In the United States, there are roughly 429,000 children foster care. Foster care is a system designed to provide temporary living arrangements for children whose biological parents are unable to care for them. Some of these living arrangements may lead to permanent placements—adoption—and some may lead to the reunification of the child with their biological family. But how did this incredibly complex institution come to be?

The idea of foster care can be traced as far back as ancient Greek and Roman societies. Upon the death of parents, orphaned children would be taken in by either relatives or other families, and these families would be compensated by the ruler. Indeed, references to fostering a child can be found in the Bible, the Torah, and the Qur’an. In the United States, the system of foster care began as an offshoot of the English Poor Law of 1562. Essentially a form of indentured servitude, the law permitted well-to-do families to take in poor and/or orphaned children and use these children for service until they came of age. The first instance of this form of “foster-servitude” can be traced to a seven-year-old boy named Benjamin Eaton, who lived in the nation’s first colony of Jamestown in 1636.

The idea of “foster-servitude” continued over the next two centuries, but in 1853, Charles Loring Brace founded a program that would become the foundation of modern day foster care. New York in the mid-19th century saw thousands of children living homeless and neglected in the streets. Brace, a minister and director of the New York Children’s Aid Society, conceived Orphan Trains to move these children from the overcrowded cities of the east coast to rural areas in the Midwest. From 1853-1929, it is estimated that over 120,000 children were moved to foster homes around the country. Though Brace’s intentions were good, it should be noted that families receiving these children were not screened, and little to no post-placement follow-up ever occurred.

In an effort to keep better records and to start considering the child’s needs when finding a placement, states began to pay families for foster children’s boarding. The first instance of this was seen in Massachusetts. In 1885, Pennsylvania passed the first licensing law, requiring all placement families to be licensed by the state. The federal government took notice and in 1935 passed the Social Security Act. The act authorized the first federal grants for child welfare services with the stipulation that state inspections of all foster families’ homes must take place prior to placement. The modern day foster care system was born.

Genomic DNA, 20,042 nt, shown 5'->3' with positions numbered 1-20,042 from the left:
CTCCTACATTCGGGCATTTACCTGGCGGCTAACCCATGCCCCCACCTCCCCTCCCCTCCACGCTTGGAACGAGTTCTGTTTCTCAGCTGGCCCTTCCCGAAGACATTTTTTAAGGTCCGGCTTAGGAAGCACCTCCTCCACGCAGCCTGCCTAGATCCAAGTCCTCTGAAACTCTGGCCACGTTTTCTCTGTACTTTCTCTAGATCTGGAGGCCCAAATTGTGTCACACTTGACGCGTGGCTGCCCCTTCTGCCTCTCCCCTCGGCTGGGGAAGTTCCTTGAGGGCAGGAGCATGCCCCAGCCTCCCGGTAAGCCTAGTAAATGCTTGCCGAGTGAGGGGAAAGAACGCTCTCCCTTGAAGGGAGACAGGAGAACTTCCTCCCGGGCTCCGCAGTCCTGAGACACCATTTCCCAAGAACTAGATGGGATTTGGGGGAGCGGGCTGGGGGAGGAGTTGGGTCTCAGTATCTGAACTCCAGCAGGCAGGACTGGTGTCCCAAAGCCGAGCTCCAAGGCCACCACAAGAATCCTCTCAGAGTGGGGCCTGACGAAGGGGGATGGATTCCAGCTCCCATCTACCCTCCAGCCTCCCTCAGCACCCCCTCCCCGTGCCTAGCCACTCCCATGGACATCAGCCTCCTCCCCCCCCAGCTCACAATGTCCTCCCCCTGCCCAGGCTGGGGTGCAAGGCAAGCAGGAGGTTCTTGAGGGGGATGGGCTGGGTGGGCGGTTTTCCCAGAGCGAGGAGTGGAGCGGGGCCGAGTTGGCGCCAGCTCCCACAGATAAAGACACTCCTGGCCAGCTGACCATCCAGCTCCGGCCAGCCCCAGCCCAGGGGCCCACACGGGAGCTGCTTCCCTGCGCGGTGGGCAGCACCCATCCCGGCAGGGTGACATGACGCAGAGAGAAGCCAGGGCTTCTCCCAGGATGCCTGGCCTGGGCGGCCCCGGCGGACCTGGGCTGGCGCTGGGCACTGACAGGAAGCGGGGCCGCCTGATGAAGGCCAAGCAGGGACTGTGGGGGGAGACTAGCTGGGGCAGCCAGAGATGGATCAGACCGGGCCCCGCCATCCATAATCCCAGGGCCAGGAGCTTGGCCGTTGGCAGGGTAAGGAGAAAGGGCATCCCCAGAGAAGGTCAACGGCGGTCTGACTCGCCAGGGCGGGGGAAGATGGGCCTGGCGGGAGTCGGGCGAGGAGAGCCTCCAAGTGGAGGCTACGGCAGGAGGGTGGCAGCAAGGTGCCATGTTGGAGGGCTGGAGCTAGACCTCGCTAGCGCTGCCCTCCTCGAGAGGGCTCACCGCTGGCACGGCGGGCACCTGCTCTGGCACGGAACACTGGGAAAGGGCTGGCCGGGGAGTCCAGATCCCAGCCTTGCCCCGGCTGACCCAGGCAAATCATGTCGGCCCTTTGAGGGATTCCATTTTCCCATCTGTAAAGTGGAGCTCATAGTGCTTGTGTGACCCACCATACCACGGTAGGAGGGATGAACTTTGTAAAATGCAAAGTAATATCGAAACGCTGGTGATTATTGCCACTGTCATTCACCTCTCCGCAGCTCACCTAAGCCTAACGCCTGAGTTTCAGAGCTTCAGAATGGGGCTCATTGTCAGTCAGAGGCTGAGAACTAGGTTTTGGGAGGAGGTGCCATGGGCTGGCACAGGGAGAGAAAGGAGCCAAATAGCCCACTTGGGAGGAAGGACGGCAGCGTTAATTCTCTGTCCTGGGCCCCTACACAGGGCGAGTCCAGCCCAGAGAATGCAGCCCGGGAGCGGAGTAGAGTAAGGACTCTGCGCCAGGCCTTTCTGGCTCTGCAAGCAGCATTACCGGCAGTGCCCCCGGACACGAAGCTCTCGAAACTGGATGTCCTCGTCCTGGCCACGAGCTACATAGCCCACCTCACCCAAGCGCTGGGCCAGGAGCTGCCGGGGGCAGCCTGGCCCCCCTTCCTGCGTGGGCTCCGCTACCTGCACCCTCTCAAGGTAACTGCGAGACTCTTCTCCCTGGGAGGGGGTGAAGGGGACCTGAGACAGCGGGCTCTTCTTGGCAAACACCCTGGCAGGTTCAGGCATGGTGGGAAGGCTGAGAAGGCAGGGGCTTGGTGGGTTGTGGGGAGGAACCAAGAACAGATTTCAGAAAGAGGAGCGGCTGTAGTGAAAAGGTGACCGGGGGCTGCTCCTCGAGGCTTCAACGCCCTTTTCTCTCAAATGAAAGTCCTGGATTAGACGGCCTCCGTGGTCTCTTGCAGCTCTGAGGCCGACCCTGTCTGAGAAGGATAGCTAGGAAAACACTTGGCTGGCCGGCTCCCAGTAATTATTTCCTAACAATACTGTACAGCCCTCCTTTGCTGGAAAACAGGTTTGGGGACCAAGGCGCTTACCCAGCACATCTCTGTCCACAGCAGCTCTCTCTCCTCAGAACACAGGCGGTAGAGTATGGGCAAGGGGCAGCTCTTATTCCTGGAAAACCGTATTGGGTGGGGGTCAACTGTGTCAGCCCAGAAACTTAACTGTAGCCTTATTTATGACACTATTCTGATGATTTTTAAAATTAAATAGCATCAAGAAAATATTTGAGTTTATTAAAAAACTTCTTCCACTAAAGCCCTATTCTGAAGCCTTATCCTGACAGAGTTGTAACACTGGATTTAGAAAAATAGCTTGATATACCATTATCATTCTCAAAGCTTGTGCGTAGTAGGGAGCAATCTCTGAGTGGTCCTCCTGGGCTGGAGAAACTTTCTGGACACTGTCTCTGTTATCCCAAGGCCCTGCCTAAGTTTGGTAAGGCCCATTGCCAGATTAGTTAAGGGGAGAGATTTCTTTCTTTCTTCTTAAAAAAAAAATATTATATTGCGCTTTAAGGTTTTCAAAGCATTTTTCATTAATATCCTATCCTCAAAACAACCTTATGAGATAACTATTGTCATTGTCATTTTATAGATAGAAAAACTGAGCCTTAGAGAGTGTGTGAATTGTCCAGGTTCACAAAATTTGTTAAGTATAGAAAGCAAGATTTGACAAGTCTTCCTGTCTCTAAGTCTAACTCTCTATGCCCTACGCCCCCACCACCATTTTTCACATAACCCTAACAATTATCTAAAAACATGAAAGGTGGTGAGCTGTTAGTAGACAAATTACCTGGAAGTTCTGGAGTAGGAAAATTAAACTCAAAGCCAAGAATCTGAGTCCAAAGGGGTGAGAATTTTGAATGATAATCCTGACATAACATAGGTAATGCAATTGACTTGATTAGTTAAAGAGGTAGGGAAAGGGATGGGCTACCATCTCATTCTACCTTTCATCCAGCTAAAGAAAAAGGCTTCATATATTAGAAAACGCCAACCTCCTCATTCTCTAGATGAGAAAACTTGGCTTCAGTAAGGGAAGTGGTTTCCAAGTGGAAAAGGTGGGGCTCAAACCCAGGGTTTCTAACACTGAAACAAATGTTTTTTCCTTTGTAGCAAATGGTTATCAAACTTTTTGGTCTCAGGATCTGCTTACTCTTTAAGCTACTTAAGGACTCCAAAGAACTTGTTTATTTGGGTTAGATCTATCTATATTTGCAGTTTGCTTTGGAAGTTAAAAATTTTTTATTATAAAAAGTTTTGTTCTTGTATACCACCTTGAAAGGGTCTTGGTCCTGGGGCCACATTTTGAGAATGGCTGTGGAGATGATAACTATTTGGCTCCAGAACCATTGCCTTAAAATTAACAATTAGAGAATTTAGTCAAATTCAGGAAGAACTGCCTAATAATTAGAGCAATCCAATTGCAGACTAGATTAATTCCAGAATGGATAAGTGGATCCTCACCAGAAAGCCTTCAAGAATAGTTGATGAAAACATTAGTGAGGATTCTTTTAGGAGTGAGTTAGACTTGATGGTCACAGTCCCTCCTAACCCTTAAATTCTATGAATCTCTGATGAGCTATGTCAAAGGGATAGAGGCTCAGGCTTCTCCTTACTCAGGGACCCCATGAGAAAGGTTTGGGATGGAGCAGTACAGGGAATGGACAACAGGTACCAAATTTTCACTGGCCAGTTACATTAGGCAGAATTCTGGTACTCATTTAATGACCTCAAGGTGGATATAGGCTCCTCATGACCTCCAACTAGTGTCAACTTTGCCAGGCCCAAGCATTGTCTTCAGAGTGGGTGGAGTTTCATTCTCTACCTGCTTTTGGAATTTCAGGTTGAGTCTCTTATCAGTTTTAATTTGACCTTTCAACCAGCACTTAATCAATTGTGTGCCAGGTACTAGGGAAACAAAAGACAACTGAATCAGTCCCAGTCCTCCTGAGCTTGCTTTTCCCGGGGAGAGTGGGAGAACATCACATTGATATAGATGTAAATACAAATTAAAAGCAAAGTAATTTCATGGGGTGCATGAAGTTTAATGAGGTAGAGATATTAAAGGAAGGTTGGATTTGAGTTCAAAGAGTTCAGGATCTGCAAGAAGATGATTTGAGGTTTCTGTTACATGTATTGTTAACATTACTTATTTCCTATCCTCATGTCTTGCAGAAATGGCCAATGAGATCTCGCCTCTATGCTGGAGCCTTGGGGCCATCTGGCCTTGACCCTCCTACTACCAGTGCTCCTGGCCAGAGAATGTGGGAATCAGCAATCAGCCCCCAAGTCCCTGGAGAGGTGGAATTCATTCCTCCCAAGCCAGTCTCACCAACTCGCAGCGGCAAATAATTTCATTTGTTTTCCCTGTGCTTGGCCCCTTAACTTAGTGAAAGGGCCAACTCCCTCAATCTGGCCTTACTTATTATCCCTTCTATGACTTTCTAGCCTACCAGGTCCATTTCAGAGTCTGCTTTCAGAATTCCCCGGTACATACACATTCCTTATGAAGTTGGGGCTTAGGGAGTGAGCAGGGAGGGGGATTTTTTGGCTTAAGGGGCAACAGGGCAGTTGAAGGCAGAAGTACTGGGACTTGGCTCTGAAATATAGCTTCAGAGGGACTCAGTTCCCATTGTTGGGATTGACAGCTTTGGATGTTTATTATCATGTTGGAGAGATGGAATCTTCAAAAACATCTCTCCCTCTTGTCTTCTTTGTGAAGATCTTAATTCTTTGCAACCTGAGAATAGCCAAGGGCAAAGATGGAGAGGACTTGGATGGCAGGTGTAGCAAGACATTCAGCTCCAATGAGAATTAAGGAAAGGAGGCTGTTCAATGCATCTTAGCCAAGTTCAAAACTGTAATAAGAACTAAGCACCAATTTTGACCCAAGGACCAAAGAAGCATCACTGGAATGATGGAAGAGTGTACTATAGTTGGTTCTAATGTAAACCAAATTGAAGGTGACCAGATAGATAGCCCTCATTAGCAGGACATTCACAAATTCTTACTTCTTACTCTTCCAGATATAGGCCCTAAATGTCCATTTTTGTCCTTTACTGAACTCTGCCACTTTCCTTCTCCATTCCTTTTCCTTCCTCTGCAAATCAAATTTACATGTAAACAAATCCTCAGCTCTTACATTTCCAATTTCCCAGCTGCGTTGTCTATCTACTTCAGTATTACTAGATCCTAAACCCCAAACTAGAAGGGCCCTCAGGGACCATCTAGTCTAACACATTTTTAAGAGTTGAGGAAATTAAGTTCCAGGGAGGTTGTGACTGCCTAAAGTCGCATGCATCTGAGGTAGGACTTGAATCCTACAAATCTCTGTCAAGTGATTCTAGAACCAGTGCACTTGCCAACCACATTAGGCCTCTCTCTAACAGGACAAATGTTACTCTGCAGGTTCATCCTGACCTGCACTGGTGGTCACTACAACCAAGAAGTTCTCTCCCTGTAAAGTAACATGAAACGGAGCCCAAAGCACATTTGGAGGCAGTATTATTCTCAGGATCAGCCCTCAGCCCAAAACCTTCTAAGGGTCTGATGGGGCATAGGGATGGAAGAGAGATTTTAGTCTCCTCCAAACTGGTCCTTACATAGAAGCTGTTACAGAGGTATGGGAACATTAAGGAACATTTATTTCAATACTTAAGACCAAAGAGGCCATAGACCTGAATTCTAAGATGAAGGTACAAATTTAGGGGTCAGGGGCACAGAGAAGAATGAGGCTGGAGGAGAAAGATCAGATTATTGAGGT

Since that time, the foster care system has been ever-evolving. The Adoption Assistance and Child Welfare Act of 1980 established federal procedural guidelines for children entering foster care and required courts to regularly review child welfare cases. Then, in 1997, the landmark Adoption and Same Families Act (ASFA) was passed. The law led to sweeping change with less emphasis on reuniting biological families and more focus on putting the child’s health and safety concerns first. The law established state accountability systems wherein states had to prove a child’s life was improving in the current placement and for the first time ever encouraged states to expedite permanency decisions.

Today’s foster care system differs greatly from the system Benjamin Eaton encountered in Jamestown in 1636.  Kinship, group homes, and foster-to-adopt placements exist throughout the country. Federal and state laws require interested foster families to take courses, submit to home inspections, and receive certification prior to placement, and thanks to federal oversight, foster children are able to access a wealth of resources from Medicaid to WIC to SNAP to school breakfast and lunch programs–all of which contribute to the mental, physical, and emotional health of the child. Though the foster care system in America is still evolving, it is worth reflecting upon how far we have come…and where we might go next.

Jennifer S. Jones is a writer, performer, storyteller and arts educator. She holds an MFA (Playwriting) from NYU Tisch. She has written numerous plays including the internationally renowned, award-winning Appearance of Life. In a small government office in China, Jennifer became an adoptive mother. She is passionate about the adoption community and talks about the ins and outs, ups and downs, joys and “is this really us?!?” whenever she can. She writes about her experiences at <a href=”//”></a>.